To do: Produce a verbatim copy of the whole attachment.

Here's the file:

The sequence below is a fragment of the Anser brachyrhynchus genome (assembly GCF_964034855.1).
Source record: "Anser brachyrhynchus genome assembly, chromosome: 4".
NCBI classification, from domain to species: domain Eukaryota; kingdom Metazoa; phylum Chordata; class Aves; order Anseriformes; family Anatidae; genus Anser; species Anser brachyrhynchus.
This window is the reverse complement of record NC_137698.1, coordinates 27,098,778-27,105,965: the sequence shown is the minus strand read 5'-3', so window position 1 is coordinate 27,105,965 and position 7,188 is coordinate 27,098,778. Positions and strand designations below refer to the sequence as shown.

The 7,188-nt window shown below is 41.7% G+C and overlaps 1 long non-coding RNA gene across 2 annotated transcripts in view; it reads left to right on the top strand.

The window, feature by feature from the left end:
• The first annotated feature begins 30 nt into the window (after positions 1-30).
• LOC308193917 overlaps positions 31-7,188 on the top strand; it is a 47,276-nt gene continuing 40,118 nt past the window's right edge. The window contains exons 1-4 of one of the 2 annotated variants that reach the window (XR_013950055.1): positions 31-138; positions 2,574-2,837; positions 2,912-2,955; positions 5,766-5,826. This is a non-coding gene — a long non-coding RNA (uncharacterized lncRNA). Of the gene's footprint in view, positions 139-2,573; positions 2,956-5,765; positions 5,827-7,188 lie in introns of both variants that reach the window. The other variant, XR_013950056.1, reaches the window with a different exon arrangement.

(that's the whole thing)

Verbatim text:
The sequence below is a fragment of the Anser brachyrhynchus genome (assembly GCF_964034855.1).
Source record: "Anser brachyrhynchus genome assembly, chromosome: 4".
NCBI classification, from domain to species: domain Eukaryota; kingdom Metazoa; phylum Chordata; class Aves; order Anseriformes; family Anatidae; genus Anser; species Anser brachyrhynchus.
This window is the reverse complement of record NC_137698.1, coordinates 27,098,778-27,105,965: the sequence shown is the minus strand read 5'-3', so window position 1 is coordinate 27,105,965 and position 7,188 is coordinate 27,098,778. Positions and strand designations below refer to the sequence as shown.

The 7,188-nt window shown below is 41.7% G+C and overlaps 1 long non-coding RNA gene across 2 annotated transcripts in view; it reads left to right on the top strand.

The window, feature by feature from the left end:
• The first annotated feature begins 30 nt into the window (after positions 1-30).
• LOC308193917 overlaps positions 31-7,188 on the top strand; it is a 47,276-nt gene continuing 40,118 nt past the window's right edge. The window contains exons 1-4 of one of the 2 annotated variants that reach the window (XR_013950055.1): positions 31-138; positions 2,574-2,837; positions 2,912-2,955; positions 5,766-5,826. This is a non-coding gene — a long non-coding RNA (uncharacterized lncRNA). Of the gene's footprint in view, positions 139-2,573; positions 2,956-5,765; positions 5,827-7,188 lie in introns of both variants that reach the window. The other variant, XR_013950056.1, reaches the window with a different exon arrangement.